The film explains how the two dormitory roommates at nursing college in Austria's Innsbruck became members of the Handmaids of Christ the King, a religious congregation of women committed to devoting their lives to helping others, and came to Sorok.

Witness accounts abound about how selfless they were, such as using their bare hands to clean wounds and apply medication at a time when leprosy, also known as Hansen's disease, was misguidedly considered to be so highly contagious that it could spread even by wind.

It was because of such baseless fears that unaffected children on the island were separated from ailing parents and allowed to see them only from time to time. More importantly, when standing from across a street, the children stood on the side with wind blowing from behind and toward their infected parents on the other side.

An elderly patient says in the film that he was so shocked and heartened to see the Austrian nurses touching his wounds with their bare hands. He said it was after they did so that their Korean counterparts started taking off their gloves when treating patients.

When Stoeger and Pissar came to Sorok, which means "little deer," in 1962 and 1966, respectively, South Korea was one of the world's poorest countries trying to recover from the ashes of the 1950-53 Korean War with little money to spend on leprosy patients.

So every time the nurses traveled back home to renew their visas, they raised funds, with the help of the Austrian Catholic Women's Movement. They then used the money to build residential buildings for tuberculosis patients, a bath house, and for other purposes, while living without even a bed in their quarters.

As South Korea pulled itself out of poverty and transformed into an economic powerhouse, the two nurses increasingly felt they were not as much help as they used to be. Moreover, Stoeger was diagnosed with colorectal cancer.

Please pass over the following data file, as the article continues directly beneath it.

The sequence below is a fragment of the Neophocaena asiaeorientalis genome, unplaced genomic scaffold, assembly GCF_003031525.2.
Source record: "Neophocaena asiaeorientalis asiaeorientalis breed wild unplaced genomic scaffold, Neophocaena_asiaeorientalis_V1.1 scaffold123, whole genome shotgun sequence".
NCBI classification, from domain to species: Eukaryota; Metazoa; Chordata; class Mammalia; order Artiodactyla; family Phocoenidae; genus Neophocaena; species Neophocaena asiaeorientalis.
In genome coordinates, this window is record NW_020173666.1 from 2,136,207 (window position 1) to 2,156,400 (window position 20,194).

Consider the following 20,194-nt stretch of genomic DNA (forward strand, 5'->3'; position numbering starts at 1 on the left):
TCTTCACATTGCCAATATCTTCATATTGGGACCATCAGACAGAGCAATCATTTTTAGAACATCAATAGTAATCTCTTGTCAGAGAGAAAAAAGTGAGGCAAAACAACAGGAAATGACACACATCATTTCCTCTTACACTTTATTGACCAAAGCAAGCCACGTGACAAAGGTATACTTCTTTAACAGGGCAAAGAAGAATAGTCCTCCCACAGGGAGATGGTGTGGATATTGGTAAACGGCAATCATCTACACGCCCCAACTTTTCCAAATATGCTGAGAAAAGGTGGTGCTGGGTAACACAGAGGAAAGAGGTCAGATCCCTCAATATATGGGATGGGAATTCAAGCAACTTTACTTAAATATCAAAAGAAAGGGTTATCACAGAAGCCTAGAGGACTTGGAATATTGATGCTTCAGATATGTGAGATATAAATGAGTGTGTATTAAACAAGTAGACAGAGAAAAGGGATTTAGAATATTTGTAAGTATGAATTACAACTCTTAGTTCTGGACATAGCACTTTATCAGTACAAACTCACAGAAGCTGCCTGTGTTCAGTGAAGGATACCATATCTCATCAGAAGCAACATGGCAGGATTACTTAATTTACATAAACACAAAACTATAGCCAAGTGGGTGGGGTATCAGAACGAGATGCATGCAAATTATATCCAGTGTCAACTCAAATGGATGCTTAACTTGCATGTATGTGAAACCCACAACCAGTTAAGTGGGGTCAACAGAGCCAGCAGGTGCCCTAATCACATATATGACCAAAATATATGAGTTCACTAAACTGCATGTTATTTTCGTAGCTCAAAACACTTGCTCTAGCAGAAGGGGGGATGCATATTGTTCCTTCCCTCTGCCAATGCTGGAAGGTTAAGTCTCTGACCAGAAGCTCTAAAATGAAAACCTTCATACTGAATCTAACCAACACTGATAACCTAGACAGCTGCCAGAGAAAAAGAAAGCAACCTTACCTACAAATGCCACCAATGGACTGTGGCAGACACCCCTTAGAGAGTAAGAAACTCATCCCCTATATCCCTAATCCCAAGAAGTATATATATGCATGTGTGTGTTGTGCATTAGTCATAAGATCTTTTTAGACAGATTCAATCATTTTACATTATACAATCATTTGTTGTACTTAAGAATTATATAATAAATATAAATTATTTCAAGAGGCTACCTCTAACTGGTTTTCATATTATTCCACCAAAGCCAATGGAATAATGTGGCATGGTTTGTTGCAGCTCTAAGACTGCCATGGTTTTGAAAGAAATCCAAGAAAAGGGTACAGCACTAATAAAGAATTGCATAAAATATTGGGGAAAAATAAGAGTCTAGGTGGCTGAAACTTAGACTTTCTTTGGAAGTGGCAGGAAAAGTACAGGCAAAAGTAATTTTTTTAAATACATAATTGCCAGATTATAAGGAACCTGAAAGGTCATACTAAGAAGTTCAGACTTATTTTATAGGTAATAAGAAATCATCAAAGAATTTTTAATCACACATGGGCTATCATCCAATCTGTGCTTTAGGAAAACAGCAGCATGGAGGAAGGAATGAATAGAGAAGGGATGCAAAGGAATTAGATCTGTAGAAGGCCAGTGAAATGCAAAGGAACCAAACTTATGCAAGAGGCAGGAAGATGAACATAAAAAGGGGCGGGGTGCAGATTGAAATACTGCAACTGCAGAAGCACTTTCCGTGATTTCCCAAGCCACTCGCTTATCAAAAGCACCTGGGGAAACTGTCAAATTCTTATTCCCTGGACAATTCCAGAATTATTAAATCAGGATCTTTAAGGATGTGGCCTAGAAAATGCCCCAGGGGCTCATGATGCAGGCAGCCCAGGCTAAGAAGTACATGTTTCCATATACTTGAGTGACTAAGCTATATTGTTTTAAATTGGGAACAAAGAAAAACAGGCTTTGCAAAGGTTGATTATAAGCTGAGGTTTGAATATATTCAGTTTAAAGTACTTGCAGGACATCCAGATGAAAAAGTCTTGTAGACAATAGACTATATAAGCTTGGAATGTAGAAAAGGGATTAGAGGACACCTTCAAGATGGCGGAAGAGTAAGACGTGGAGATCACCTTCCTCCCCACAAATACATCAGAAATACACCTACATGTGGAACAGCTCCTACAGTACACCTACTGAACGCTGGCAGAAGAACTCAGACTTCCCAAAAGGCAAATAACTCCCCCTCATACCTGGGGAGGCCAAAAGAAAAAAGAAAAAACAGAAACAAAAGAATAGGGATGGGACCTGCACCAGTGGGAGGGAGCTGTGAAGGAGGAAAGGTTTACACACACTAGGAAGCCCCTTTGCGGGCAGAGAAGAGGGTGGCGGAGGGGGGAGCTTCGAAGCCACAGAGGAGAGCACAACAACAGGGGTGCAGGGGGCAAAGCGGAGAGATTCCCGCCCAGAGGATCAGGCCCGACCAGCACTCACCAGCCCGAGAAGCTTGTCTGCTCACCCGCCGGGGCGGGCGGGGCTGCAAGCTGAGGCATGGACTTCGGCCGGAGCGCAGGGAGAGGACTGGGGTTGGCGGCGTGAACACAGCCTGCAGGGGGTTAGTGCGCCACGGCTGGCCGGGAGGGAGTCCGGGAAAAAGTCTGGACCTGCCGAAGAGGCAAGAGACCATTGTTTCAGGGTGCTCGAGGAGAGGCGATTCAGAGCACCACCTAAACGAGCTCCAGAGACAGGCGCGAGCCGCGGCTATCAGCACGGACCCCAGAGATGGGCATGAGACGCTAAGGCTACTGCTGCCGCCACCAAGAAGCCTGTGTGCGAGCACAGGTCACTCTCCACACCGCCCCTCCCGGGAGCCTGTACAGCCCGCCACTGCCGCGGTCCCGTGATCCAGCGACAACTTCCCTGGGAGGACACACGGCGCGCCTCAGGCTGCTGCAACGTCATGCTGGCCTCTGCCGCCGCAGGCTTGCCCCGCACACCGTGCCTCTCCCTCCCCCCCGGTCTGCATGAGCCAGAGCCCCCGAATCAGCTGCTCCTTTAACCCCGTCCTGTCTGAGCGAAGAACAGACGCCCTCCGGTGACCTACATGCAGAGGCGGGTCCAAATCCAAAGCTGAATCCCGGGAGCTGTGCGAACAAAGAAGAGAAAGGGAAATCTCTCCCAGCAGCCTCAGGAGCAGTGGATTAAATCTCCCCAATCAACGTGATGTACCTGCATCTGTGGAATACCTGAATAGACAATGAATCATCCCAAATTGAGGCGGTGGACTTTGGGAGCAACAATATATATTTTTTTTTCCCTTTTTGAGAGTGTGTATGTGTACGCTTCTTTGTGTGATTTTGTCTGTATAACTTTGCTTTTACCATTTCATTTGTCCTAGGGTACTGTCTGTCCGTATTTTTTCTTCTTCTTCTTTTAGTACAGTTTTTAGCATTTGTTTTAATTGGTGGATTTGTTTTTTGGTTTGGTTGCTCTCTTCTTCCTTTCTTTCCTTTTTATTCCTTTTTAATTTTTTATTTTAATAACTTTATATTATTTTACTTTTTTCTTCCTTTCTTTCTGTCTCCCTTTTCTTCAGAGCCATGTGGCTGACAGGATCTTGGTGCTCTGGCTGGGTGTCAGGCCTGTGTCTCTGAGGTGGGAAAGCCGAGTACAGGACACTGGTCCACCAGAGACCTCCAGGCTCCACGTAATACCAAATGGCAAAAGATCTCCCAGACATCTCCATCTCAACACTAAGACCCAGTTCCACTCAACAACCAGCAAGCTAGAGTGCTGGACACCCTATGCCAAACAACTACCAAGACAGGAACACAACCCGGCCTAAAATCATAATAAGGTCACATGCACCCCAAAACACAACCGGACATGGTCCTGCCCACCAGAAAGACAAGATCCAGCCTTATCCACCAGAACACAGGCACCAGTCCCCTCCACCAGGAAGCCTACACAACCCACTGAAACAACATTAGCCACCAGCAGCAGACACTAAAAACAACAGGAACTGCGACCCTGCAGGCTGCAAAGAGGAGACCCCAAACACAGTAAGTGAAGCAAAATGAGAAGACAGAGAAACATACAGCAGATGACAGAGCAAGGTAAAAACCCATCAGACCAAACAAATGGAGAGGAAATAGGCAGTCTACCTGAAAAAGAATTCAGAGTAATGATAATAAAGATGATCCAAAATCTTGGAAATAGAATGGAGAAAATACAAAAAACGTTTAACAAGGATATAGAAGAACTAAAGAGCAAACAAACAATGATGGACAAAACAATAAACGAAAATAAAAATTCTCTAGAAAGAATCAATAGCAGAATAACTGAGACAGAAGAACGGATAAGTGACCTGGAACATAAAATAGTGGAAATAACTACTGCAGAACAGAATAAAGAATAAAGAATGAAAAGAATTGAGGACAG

They started to feel like they were more a burden on Sorok, leading to their decision to go back to Austria for good. On the eve of the expiration of their visas, they quietly left Sorok, leaving behind only a good-bye letter.

Marianne Stoeger (L) and Margareta Pissar pose for a photo in 2016. Marianne Stoeger (L) and Margareta Pissar pose for a photo in 2016.

Stoeger and Pissar currently live in towns near Innsbruck and see each other from time to time, Kim said. They are relatively in good health, though Pissar is was diagnosed with light dementia and short-term memory loss. Still, she remembers every detail of her years on Sorok, he said.

The film gave rise to a campaign to nominate the two for a Nobel Peace Prize.

Prime Minister Lee Nak-yon first suggested the campaign after watching the documentary when he was governor of South Jeolla Province. The provincial government is organizing a civilian-government committee for the campaign and former Prime Minister Kim Hwang-sik has agreed to chair it.

"I decided to make the film thinking that we should be grateful for what should be grateful," Kim said. "I felt so sorry for them that our country didn't care for them when they became old. I just wanted to express thanks through this film."

   At the end of the film, Pissar is asked if she wants to go back to Sorok.

"Now?" she says, speaking in Korean, before shaking her head in negation. She said she loved working on Sorok, but she doesn't want to go back because people would lift her up as someone deserving praise and prizes, which would make her uncomfortable.

Asked again if she would go back because she misses the people of Sorok, she said, "I see them in my heart."

   "Everybody liked (us)," she said, gazing into the air as memories flood back. After a pause, she said, smiling, "Everything is over now. The Sorok island era is over. I lived happily there. It was so good."